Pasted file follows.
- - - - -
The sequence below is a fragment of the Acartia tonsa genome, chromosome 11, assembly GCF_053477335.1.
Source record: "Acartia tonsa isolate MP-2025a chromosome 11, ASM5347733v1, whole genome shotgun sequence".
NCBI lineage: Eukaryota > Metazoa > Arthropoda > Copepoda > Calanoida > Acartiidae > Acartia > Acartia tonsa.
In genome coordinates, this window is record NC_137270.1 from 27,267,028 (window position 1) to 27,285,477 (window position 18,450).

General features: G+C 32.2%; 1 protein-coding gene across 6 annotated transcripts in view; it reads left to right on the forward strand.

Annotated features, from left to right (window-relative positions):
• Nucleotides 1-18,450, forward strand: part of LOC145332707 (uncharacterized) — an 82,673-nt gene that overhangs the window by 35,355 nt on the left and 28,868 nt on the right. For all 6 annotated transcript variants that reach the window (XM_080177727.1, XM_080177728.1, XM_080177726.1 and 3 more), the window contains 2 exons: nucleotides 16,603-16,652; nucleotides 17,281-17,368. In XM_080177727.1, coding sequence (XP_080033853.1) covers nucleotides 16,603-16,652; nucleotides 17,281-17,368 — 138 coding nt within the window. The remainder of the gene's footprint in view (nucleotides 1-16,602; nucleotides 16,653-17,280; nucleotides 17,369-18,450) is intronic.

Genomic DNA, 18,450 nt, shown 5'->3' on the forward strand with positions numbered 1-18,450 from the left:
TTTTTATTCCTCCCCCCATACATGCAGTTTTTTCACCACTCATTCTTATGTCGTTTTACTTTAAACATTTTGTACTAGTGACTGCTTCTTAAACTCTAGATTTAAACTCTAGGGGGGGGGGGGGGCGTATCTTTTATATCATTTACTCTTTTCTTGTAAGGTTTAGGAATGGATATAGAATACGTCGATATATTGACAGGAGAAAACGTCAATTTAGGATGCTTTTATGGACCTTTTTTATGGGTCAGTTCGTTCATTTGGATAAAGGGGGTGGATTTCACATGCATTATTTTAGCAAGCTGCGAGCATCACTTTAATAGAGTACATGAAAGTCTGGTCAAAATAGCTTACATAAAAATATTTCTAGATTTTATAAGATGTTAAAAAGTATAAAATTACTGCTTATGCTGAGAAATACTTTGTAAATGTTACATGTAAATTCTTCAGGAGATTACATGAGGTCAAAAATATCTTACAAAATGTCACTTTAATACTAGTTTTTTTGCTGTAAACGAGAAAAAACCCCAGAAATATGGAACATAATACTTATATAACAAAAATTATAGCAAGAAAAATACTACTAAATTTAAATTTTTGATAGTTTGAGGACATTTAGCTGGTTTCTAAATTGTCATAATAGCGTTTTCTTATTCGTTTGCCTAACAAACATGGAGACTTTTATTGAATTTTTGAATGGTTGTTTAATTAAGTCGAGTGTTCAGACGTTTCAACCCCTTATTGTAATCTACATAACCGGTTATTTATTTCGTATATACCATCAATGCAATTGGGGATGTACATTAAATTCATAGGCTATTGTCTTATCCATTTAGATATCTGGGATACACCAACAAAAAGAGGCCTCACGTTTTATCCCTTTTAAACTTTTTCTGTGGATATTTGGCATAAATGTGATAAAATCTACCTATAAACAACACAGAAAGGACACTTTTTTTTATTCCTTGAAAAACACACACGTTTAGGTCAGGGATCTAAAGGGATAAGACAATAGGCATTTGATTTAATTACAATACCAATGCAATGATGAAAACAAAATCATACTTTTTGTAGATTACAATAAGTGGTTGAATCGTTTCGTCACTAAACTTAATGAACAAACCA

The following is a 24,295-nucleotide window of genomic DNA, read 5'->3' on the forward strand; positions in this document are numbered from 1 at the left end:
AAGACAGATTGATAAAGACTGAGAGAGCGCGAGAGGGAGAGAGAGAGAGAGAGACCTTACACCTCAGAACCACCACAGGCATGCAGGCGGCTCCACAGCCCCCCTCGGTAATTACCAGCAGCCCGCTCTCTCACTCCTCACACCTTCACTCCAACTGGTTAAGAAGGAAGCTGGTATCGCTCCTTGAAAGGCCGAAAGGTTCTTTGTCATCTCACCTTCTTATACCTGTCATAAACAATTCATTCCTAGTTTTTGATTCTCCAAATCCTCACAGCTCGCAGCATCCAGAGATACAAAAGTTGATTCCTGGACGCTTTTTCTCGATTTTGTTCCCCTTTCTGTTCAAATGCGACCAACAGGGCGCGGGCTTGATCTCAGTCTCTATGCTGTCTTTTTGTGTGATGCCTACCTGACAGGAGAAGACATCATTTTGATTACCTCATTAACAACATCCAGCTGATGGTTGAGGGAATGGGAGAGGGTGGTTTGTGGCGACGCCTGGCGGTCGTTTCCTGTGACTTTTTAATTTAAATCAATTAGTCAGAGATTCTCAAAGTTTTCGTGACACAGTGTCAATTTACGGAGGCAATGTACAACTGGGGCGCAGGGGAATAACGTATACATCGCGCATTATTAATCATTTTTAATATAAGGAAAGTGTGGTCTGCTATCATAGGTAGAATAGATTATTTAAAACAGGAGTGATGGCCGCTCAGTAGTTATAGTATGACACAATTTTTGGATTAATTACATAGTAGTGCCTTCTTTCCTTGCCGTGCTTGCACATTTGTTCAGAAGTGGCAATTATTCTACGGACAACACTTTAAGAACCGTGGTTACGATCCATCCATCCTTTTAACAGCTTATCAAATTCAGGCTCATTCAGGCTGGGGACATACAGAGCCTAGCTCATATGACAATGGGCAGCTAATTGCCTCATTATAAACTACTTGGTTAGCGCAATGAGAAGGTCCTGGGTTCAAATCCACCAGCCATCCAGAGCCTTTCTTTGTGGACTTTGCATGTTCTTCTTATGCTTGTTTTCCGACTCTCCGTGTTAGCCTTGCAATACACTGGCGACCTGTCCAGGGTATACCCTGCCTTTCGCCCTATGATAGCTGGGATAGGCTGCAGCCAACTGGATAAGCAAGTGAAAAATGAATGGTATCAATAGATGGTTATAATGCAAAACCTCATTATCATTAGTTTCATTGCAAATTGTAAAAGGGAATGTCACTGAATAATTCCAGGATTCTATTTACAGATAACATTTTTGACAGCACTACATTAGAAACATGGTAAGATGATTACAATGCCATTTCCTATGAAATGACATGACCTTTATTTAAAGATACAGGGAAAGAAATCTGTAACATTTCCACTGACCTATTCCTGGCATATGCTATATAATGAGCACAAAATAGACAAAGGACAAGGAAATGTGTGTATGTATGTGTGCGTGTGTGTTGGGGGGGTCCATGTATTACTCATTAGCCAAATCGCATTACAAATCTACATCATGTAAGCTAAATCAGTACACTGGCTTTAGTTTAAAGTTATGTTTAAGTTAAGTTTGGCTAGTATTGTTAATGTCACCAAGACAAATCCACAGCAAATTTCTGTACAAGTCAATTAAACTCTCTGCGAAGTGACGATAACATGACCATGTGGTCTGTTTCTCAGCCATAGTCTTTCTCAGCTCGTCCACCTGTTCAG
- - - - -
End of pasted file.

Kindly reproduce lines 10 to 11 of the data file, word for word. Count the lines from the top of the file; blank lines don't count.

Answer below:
The following is a 24,295-nucleotide window of genomic DNA, read 5'->3' on the forward strand; positions in this document are numbered from 1 at the left end:
AAGACAGATTGATAAAGACTGAGAGAGCGCGAGAGGGAGAGAGAGAGAGAGAGACCTTACACCTCAGAACCACCACAGGCATGCAGGCGGCTCCACAGCCCCCCTCGGTAATTACCAGCAGCCCGCTCTCTCACTCCTCACACCTTCACTCCAACTGGTTAAGAAGGAAGCTGGTATCGCTCCTTGAAAGGCCGAAAGGTTCTTTGTCATCTCACCTTCTTATACCTGTCATAAACAATTCATTCCTAGTTTTTGATTCTCCAAATCCTCACAGCTCGCAGCATCCAGAGATACAAAAGTTGATTCCTGGACGCTTTTTCTCGATTTTGTTCCCCTTTCTGTTCAAATGCGACCAACAGGGCGCGGGCTTGATCTCAGTCTCTATGCTGTCTTTTTGTGTGATGCCTACCTGACAGGAGAAGACATCATTTTGATTACCTCATTAACAACATCCAGCTGATGGTTGAGGGAATGGGAGAGGGTGGTTTGTGGCGACGCCTGGCGGTCGTTTCCTGTGACTTTTTAATTTAAATCAATTAGTCAGAGATTCTCAAAGTTTTCGTGACACAGTGTCAATTTACGGAGGCAATGTACAACTGGGGCGCAGGGGAATAACGTATACATCGCGCATTATTAATCATTTTTAATATAAGGAAAGTGTGGTCTGCTATCATAGGTAGAATAGATTATTTAAAACAGGAGTGATGGCCGCTCAGTAGTTATAGTATGACACAATTTTTGGATTAATTACATAGTAGTGCCTTCTTTCCTTGCCGTGCTTGCACATTTGTTCAGAAGTGGCAATTATTCTACGGACAACACTTTAAGAACCGTGGTTACGATCCATCCATCCTTTTAACAGCTTATCAAATTCAGGCTCATTCAGGCTGGGGACATACAGAGCCTAGCTCATATGACAATGGGCAGCTAATTGCCTCATTATAAACTACTTGGTTAGCGCAATGAGAAGGTCCTGGGTTCAAATCCACCAGCCATCCAGAGCCTTTCTTTGTGGACTTTGCATGTTCTTCTTATGCTTGTTTTCCGACTCTCCGTGTTAGCCTTGCAATACACTGGCGACCTGTCCAGGGTATACCCTGCCTTTCGCCCTATGATAGCTGGGATAGGCTGCAGCCAACTGGATAAGCAAGTGAAAAATGAATGGTATCAATAGATGGTTATAATGCAAAACCTCATTATCATTAGTTTCATTGCAAATTGTAAAAGGGAATGTCACTGAATAATTCCAGGATTCTATTTACAGATAACATTTTTGACAGCACTACATTAGAAACATGGTAAGATGATTACAATGCCATTTCCTATGAAATGACATGACCTTTATTTAAAGATACAGGGAAAGAAATCTGTAACATTTCCACTGACCTATTCCTGGCATATGCTATATAATGAGCACAAAATAGACAAAGGACAAGGAAATGTGTGTATGTATGTGTGCGTGTGTGTTGGGGGGGTCCATGTATTACTCATTAGCCAAATCGCATTACAAATCTACATCATGTAAGCTAAATCAGTACACTGGCTTTAGTTTAAAGTTATGTTTAAGTTAAGTTTGGCTAGTATTGTTAATGTCACCAAGACAAATCCACAGCAAATTTCTGTACAAGTCAATTAAACTCTCTGCGAAGTGACGATAACATGACCATGTGGTCTGTTTCTCAGCCATAGTCTTTCTCAGCTCGTCCACCTGTTCAG